Coulter's supposed logic for this extreme conclusion is that "Those responsible include anyone anywhere in the world who smiled in response to the annihilation of patriots like Barbara Olson." The only people Coulter could possibly mean here are the group of Palestinians shown on TV celebrating at news of the attack on the U.S. Coulter's logic implies that simply celebrating a death makes people responsible for it, regardless of whether they played any role in it. And it is extremely disturbing to advocate military action against an entire nation, or nations, based on the beliefs of some people on the streets.

Soon after, Coulter moves on to the topic of airport security, where her "Muslim hijackers" as "they" trope first rears its head:

Airports scrupulously apply the same laughably ineffective airport harassment to Suzy Chapstick as to Muslim hijackers. It is preposterous to assume every passenger is a potential crazed homicidal maniac. We know who the homicidal maniacs are. They are the ones cheering and dancing right now.

As I already stated above, however, it is not clear at all that the ones seen cheering and dancing are the homicidal maniacs. Also disturbing here is Coulter's assumption that "Muslim hijackers" are easily identifiable. Some people of Arab descent, likely to be Muslim, are identifiable, of course. And if Coulter simply means to promote racial profiling, she should state that explicitly. Instead, she absurdly assumes, with no evidence, that "Suzy Chapstick" (apparently everyone who is not a Muslim hijacker) is easy to separate from Muslims who intend to hijack airplanes.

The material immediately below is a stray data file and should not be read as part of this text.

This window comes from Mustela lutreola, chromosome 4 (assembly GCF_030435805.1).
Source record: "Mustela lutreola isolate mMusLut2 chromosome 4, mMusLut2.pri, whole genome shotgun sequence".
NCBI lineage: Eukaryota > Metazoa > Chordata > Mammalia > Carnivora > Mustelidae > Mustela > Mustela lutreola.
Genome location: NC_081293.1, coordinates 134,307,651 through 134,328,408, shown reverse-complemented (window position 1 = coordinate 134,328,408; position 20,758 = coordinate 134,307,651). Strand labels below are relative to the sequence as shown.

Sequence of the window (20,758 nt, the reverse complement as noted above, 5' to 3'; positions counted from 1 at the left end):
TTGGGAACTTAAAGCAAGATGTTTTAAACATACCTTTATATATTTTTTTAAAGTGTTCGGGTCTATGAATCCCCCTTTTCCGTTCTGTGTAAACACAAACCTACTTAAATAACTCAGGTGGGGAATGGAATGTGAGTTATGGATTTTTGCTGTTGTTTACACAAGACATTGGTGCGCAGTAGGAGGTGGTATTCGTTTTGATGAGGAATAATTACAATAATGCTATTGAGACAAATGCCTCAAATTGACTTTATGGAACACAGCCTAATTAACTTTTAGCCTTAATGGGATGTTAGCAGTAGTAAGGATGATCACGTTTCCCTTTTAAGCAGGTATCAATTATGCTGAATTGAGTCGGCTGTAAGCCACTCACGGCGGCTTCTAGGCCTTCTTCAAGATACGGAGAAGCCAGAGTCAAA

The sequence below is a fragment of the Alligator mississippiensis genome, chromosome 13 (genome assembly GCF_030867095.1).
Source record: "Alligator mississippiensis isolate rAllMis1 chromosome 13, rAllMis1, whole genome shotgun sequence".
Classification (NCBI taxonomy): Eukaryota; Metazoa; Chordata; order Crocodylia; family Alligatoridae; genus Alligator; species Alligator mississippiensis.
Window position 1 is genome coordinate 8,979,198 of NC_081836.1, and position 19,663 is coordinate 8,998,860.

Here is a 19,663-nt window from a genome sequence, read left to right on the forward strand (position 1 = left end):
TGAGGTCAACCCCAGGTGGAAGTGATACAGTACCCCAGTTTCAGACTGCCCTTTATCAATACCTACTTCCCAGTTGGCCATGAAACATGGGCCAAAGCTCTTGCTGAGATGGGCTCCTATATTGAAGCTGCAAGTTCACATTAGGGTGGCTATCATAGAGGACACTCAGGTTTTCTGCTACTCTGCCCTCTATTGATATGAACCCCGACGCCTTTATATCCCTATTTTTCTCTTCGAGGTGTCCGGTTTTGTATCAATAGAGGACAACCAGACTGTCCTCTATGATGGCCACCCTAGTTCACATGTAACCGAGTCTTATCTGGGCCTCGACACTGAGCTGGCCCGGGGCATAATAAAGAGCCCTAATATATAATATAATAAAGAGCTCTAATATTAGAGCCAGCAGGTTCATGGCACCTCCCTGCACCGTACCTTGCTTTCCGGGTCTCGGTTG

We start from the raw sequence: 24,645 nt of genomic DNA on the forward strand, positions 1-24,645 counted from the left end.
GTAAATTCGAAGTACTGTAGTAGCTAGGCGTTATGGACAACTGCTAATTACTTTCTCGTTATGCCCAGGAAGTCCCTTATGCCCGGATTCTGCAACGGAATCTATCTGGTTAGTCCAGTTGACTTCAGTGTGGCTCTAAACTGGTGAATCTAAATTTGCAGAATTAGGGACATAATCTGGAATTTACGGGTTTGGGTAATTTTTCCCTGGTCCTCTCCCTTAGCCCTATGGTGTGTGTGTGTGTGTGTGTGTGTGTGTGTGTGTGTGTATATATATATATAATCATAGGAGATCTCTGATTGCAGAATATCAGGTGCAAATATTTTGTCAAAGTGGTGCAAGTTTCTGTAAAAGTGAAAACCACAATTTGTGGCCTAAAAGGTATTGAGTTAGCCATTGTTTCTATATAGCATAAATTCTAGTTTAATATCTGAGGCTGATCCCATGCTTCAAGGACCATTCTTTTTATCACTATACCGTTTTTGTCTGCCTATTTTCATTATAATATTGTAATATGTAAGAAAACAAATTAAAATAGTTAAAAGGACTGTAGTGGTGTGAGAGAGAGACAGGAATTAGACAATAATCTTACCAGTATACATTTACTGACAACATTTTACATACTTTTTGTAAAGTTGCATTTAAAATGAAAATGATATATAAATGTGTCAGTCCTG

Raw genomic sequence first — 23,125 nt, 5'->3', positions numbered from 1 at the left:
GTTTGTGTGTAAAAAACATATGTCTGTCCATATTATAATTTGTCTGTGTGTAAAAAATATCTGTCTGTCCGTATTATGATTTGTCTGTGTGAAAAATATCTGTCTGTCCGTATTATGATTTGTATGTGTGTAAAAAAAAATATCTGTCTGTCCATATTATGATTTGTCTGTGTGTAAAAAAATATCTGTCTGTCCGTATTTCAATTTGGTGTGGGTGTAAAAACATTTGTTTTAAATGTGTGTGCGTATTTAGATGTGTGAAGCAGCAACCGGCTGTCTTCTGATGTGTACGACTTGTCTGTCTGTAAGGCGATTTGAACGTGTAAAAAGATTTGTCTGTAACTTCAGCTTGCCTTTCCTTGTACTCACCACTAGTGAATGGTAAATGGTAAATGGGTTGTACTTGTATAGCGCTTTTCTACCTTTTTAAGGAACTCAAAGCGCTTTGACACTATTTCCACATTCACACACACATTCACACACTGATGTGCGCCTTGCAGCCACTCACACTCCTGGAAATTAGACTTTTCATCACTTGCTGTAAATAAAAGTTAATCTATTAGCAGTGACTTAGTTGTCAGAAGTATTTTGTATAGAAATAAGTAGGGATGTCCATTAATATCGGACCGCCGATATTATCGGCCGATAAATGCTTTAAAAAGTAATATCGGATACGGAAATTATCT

The divisive

Besides the purely emotional and the irrational, a third tactic by some pundits has been to try to promote unsupported and divisive tropes while discussing the disaster. Conservative commentator Andrew Sullivan is a chief perpetrator in this case, as evidenced by his take on events in the Sunday Times of London (part one, part two):

The middle part of the country - the great red zone that voted for Bush - is clearly ready for war. The decadent Left in its enclaves on the coasts is not dead - and may well mount what amounts to a fifth column.

Considered in this context, "what amounts to a fifth column" is an irrational suggestion that liberals in this country will engage in acts of terrorism against the United States, or help the terrorists in some way. In reality, Sullivan is attempting to preemptively define active political opposition to any part of this "war against terrorism" as tantamount to treason - a frightening and anti-democratic precedent. Thus, before most liberals have even taken a stance against potential military action, Sullivan is attempting to define them as having done so, and thus assume them as the enemy in future debate.

Logic, now more than ever

At a time of national mourning, it may seem misguided to criticize political discourse for irrational arguments. But we must set high standards for ourselves in our politics, and not let irrationality take over political debate and shape US policy. As our leaders talk about going to war, it is imperative that the rational discourse so vital to democracy doesn't become another casualty of last Tuesday's attacks.